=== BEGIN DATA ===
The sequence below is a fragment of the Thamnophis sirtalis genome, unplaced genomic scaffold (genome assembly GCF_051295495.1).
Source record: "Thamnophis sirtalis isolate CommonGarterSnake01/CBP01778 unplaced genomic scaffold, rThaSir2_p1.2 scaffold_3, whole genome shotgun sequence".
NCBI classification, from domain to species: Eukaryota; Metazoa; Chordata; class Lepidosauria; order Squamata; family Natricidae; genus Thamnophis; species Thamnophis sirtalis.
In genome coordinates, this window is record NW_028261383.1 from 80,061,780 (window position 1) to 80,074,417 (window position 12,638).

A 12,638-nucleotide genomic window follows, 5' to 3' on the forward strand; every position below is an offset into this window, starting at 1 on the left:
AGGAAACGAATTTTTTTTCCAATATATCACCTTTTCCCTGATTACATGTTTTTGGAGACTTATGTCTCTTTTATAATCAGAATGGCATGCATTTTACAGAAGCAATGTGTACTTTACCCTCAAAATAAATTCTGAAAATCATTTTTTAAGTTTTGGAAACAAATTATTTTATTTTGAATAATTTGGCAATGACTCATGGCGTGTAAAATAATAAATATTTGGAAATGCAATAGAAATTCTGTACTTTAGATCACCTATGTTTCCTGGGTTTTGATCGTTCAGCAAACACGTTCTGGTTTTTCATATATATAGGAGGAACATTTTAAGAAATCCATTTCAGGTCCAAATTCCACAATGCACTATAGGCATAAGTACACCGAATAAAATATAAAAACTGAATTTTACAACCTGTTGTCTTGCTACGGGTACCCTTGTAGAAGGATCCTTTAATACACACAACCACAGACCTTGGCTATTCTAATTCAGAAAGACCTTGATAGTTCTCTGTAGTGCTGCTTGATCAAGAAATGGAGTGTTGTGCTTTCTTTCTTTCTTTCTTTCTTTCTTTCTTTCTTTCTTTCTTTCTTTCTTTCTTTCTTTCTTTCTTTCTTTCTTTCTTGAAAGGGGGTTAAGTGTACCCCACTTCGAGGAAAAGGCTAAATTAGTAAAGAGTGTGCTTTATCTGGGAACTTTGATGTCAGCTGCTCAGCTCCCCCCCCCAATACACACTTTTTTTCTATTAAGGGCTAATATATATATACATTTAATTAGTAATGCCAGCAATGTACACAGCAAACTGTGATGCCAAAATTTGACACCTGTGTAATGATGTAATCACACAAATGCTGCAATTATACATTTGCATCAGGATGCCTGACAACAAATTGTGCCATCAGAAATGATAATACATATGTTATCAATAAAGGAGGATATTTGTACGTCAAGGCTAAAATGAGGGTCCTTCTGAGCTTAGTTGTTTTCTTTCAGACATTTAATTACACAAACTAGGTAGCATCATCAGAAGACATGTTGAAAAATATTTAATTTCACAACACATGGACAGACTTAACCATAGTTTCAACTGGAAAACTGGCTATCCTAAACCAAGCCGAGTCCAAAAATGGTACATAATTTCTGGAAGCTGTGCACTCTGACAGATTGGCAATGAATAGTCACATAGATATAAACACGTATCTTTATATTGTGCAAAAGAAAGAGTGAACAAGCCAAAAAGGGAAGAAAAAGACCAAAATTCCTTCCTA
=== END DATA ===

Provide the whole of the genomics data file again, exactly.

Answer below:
The sequence below is a fragment of the Thamnophis sirtalis genome, unplaced genomic scaffold (genome assembly GCF_051295495.1).
Source record: "Thamnophis sirtalis isolate CommonGarterSnake01/CBP01778 unplaced genomic scaffold, rThaSir2_p1.2 scaffold_3, whole genome shotgun sequence".
NCBI classification, from domain to species: Eukaryota; Metazoa; Chordata; class Lepidosauria; order Squamata; family Natricidae; genus Thamnophis; species Thamnophis sirtalis.
In genome coordinates, this window is record NW_028261383.1 from 80,061,780 (window position 1) to 80,074,417 (window position 12,638).

A 12,638-nucleotide genomic window follows, 5' to 3' on the forward strand; every position below is an offset into this window, starting at 1 on the left:
AGGAAACGAATTTTTTTTCCAATATATCACCTTTTCCCTGATTACATGTTTTTGGAGACTTATGTCTCTTTTATAATCAGAATGGCATGCATTTTACAGAAGCAATGTGTACTTTACCCTCAAAATAAATTCTGAAAATCATTTTTTAAGTTTTGGAAACAAATTATTTTATTTTGAATAATTTGGCAATGACTCATGGCGTGTAAAATAATAAATATTTGGAAATGCAATAGAAATTCTGTACTTTAGATCACCTATGTTTCCTGGGTTTTGATCGTTCAGCAAACACGTTCTGGTTTTTCATATATATAGGAGGAACATTTTAAGAAATCCATTTCAGGTCCAAATTCCACAATGCACTATAGGCATAAGTACACCGAATAAAATATAAAAACTGAATTTTACAACCTGTTGTCTTGCTACGGGTACCCTTGTAGAAGGATCCTTTAATACACACAACCACAGACCTTGGCTATTCTAATTCAGAAAGACCTTGATAGTTCTCTGTAGTGCTGCTTGATCAAGAAATGGAGTGTTGTGCTTTCTTTCTTTCTTTCTTTCTTTCTTTCTTTCTTTCTTTCTTTCTTTCTTTCTTTCTTTCTTTCTTTCTTTCTTTCTTGAAAGGGGGTTAAGTGTACCCCACTTCGAGGAAAAGGCTAAATTAGTAAAGAGTGTGCTTTATCTGGGAACTTTGATGTCAGCTGCTCAGCTCCCCCCCCCAATACACACTTTTTTTCTATTAAGGGCTAATATATATATACATTTAATTAGTAATGCCAGCAATGTACACAGCAAACTGTGATGCCAAAATTTGACACCTGTGTAATGATGTAATCACACAAATGCTGCAATTATACATTTGCATCAGGATGCCTGACAACAAATTGTGCCATCAGAAATGATAATACATATGTTATCAATAAAGGAGGATATTTGTACGTCAAGGCTAAAATGAGGGTCCTTCTGAGCTTAGTTGTTTTCTTTCAGACATTTAATTACACAAACTAGGTAGCATCATCAGAAGACATGTTGAAAAATATTTAATTTCACAACACATGGACAGACTTAACCATAGTTTCAACTGGAAAACTGGCTATCCTAAACCAAGCCGAGTCCAAAAATGGTACATAATTTCTGGAAGCTGTGCACTCTGACAGATTGGCAATGAATAGTCACATAGATATAAACACGTATCTTTATATTGTGCAAAAGAAAGAGTGAACAAGCCAAAAAGGGAAGAAAAAGACCAAAATTCCTTCCTA